Synopses & Reviews
Practical and aesthetically pleasing, this visual meditation on the constituents of good design considers all manner of construction, form, and ornamentation. It answers many questions about design choices, from basic to specific, with clear, concise, and practical directions. The book's appeal lies chiefly in the integrity of its own design, consisting of hand-lettered text and pleasingly styled and proportioned illustrations.
Author Burl N. Osburn addresses basic questions — What are the qualities of good design, and how does balance affect design? What is good proportion, and how is ornament used? — and explores design choices in a variety of expressions. Featured arts and crafts include the use of wrought iron, methods of cutting wood, the decoration of clay and leather, the basic textile structures, the nature of the tapestry weave and design of block-printed textile, the development of repeat pattern and the geometry of repeating ornament, and attaining typographic unity. Students learn to analyze a project's requirements, draw up specifications, and design the final product. A valuable guide for teachers and students, this volume also constitutes a practical resource for professional and amateur artists and crafters.
Practical and aesthetically pleasing, this meditation on the constituents of good design considers all manner of construction, form, and ornamentation. It answers many questions about design choices, from basic to specific, with clear, condensed, and practical directions. Its appeal lies chiefly in the integrity of its own design, consisting of hand-lettered text and pleasingly styled and proportioned illustrations.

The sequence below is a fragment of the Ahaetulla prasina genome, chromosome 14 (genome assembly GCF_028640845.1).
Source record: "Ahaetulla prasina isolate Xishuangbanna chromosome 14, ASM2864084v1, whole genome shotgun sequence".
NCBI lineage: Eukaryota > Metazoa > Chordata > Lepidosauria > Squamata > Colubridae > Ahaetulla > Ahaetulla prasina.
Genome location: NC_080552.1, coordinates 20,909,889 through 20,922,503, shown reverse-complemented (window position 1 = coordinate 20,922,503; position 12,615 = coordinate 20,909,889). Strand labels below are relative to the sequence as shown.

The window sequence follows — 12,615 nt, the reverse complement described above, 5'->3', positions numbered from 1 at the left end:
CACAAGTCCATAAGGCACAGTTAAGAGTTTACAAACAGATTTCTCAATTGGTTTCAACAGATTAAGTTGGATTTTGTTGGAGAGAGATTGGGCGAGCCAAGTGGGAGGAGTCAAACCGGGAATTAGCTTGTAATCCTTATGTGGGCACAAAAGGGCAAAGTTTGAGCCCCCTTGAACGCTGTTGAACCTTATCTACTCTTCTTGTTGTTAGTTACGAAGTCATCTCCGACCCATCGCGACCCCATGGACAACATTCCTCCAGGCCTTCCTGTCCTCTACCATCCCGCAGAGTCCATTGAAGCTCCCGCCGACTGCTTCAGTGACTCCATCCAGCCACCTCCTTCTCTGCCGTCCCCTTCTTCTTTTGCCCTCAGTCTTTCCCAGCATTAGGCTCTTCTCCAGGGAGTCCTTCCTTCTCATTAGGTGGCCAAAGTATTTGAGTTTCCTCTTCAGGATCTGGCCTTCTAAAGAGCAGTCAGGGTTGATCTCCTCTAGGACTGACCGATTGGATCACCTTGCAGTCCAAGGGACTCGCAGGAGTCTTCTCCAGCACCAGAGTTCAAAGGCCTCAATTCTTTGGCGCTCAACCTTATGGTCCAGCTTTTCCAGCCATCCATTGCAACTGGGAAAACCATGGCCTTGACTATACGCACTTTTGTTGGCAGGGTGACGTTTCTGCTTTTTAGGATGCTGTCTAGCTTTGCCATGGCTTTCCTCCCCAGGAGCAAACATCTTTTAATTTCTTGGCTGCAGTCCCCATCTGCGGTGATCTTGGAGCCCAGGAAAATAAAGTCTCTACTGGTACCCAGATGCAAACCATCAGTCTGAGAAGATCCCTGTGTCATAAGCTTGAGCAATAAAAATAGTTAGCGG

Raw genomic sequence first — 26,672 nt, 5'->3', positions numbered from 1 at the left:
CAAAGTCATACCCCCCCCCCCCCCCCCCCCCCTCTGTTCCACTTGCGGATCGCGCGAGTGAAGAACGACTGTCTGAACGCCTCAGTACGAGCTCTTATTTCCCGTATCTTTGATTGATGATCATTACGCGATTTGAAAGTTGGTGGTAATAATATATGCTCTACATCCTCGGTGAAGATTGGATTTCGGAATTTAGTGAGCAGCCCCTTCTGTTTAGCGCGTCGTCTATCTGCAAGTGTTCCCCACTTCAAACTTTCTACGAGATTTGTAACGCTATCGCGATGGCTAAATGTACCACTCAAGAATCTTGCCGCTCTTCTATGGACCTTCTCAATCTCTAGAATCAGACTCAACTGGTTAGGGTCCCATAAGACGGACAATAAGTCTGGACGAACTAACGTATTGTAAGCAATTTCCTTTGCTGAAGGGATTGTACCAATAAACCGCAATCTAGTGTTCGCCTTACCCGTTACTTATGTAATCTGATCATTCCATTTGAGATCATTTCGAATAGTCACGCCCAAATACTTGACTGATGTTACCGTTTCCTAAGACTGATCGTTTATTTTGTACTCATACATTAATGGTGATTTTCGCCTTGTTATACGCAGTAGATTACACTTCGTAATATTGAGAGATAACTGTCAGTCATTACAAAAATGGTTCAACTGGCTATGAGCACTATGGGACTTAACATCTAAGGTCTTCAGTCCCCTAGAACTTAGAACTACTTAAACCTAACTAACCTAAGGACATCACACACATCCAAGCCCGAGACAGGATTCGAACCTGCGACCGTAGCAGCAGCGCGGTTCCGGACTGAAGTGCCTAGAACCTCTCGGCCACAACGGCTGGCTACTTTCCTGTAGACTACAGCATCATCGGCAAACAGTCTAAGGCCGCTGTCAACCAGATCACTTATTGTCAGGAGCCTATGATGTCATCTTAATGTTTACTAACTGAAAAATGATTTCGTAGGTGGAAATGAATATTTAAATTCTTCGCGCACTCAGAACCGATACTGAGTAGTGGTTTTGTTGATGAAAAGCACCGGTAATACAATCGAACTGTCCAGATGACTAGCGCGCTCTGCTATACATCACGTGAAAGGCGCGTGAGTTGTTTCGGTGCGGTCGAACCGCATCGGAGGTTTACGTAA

This guide to selecting appropriate materials and shaping them into useful, aesthetically pleasing forms answers many questions about design choices, from basic to specific, with clear, condensed, and practical directions. Numerous illustrations.
Table of Contents
What does "design" mean?What can the designer believe?Must the designer consider economics?What are the qualities of good design?How does the designer achieve beauty?How does the designer think out a plan?How are constructed articles described?How does the designer secure order?What is meant by the term "function"?How does balance affect design?What is good proportion?What are the purposes of ornament?How is ornament used?Should the designer understand symbolism?Can the circle be used in design?
What is a good curved line?How may curves be combined?How can the designer use wrought iron?
What are the design elements in thin metal?In what ways is cast metal used?How has metal been used in folk arts?How has the machine affected design in metal?Does structure influence design in wood?What methods of cutting wood are available?What decorative methods are used on wood?Need the designer know period styles?How is turned work designed?What are the types of turned work?How is a design for turned work used?What are the design elements in clay?
How is clay decorated?What are the forms of pottery vessels?
How are templates made for pottery?What design variables are there in leather?What decorative processes suit leather?What are the basic textile structures?How are textiles decorated?What is the nature of the tapestry weave?How is pattern weaving designed?How is the block-printed textile designed?How is the stencil designed?
How is a repeat pattern developed?
Is there a geometry of repeating ornament?What are the types of plastics?Can the handworker use plastics?What are the design elements in letters?What factors influence letter design?
How are new letters derived?What is an appropriate letter form?How is typographic unity attained?How is a regular type mass balanced?Can type pages balance on the vertical axis?How is good proportion attained?How is typography designed?Does paper count in typographic design?
What factors make a good book plate?
How is a measured drawing made?
How is a "morgue" formed?
Problems of analysis of requirementsProblems of functionProblems of orderProblems in balanceProblems in geometric formProblems in the use of free-hand curvesProblems in wrought ironProblems in thin-gauge metalsProblems in cast metalProblems in woodProblems in ceramicsProblems in leatherProblems in textilesProblems in graphic artsProblems in plasticsBibliography